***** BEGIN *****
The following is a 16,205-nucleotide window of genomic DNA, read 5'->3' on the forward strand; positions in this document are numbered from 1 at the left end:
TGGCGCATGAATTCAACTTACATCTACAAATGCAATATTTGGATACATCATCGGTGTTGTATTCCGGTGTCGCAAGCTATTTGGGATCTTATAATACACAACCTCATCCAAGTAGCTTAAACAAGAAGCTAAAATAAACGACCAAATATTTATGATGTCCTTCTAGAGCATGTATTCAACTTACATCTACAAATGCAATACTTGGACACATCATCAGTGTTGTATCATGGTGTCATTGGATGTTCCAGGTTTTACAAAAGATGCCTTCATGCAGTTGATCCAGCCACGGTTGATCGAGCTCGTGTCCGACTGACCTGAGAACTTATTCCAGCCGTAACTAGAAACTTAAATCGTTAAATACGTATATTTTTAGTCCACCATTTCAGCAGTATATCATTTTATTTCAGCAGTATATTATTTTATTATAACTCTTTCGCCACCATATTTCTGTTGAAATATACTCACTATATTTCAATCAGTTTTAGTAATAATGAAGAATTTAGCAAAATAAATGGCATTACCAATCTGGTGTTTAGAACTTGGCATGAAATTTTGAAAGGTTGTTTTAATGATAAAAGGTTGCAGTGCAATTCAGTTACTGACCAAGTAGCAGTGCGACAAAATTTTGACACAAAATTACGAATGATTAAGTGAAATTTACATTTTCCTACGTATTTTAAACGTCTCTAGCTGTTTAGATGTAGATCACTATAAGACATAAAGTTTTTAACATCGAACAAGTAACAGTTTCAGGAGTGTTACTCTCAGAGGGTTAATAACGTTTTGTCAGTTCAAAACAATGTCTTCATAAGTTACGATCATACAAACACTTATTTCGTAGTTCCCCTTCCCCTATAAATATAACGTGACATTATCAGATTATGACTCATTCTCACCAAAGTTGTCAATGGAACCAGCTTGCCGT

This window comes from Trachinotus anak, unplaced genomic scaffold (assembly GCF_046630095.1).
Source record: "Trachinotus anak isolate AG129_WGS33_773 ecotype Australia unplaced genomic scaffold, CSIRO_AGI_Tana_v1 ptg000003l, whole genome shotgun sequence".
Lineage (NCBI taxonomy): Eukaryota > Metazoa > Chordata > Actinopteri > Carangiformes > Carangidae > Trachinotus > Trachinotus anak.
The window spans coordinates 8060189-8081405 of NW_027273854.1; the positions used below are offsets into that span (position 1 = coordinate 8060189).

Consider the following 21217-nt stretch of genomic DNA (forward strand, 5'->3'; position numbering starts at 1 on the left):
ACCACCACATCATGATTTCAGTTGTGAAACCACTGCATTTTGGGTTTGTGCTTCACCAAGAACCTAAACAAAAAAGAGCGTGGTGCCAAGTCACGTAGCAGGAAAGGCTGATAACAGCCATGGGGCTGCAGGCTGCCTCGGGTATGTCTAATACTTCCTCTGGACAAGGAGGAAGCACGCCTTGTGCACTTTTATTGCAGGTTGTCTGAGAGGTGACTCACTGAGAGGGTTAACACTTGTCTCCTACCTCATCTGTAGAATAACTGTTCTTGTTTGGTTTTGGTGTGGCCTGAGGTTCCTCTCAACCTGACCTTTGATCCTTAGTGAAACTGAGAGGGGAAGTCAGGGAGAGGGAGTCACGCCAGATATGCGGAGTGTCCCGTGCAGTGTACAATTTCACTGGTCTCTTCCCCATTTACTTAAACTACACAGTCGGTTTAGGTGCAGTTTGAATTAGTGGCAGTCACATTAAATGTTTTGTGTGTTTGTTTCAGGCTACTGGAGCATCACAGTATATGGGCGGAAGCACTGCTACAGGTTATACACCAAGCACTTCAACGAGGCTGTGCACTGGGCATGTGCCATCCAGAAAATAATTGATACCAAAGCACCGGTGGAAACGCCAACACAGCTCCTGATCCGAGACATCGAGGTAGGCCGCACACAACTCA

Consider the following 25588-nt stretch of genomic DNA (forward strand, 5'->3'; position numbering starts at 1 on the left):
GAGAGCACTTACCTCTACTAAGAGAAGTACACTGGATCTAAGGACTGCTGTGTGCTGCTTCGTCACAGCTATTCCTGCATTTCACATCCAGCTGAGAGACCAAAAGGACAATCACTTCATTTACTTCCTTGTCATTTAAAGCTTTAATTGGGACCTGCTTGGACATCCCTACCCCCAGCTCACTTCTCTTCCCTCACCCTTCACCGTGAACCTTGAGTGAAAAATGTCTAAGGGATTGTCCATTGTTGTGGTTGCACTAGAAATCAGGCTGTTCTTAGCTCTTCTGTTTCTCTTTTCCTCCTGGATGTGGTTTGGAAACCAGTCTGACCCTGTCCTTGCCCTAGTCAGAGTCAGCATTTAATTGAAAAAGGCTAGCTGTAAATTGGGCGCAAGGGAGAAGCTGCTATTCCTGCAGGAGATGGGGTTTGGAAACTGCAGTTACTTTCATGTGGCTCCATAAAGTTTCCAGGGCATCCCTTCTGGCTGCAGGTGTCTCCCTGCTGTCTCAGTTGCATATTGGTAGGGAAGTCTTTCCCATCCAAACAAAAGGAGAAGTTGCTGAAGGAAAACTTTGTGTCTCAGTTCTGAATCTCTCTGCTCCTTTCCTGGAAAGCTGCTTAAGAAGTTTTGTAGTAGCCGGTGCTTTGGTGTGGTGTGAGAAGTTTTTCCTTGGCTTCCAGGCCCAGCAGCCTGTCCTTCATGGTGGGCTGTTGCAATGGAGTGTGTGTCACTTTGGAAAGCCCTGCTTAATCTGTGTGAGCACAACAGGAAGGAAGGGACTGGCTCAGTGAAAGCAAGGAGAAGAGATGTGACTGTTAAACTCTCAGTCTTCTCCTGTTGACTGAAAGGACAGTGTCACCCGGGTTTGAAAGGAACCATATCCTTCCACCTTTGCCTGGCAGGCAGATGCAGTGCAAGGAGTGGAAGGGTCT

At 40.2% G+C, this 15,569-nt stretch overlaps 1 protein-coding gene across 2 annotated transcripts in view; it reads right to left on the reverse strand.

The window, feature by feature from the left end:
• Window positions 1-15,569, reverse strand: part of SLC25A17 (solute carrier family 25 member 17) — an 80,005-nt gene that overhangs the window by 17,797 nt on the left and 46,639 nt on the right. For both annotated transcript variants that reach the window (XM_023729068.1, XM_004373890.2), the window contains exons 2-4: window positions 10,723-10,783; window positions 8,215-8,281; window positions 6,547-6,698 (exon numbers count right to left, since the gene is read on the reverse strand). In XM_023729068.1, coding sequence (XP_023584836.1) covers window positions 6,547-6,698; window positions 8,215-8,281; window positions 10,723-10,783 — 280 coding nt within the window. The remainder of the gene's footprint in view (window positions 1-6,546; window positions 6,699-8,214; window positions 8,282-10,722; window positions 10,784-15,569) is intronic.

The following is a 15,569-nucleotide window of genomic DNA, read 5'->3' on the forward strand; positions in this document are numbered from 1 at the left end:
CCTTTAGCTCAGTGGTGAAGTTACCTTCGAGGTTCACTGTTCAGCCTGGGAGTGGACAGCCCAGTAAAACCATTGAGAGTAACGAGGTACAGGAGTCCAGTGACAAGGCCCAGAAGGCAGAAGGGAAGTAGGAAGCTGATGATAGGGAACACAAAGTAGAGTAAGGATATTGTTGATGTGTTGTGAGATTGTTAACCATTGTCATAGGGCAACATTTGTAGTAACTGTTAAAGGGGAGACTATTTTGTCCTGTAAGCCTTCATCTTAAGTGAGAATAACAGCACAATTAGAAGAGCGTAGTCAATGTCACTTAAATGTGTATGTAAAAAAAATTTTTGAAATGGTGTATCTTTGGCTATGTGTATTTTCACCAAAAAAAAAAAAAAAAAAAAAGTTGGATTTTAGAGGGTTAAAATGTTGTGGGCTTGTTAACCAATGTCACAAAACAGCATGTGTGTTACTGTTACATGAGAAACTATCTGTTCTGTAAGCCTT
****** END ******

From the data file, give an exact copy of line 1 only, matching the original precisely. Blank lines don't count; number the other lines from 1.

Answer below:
The following is a 16,205-nucleotide window of genomic DNA, read 5'->3' on the forward strand; positions in this document are numbered from 1 at the left end: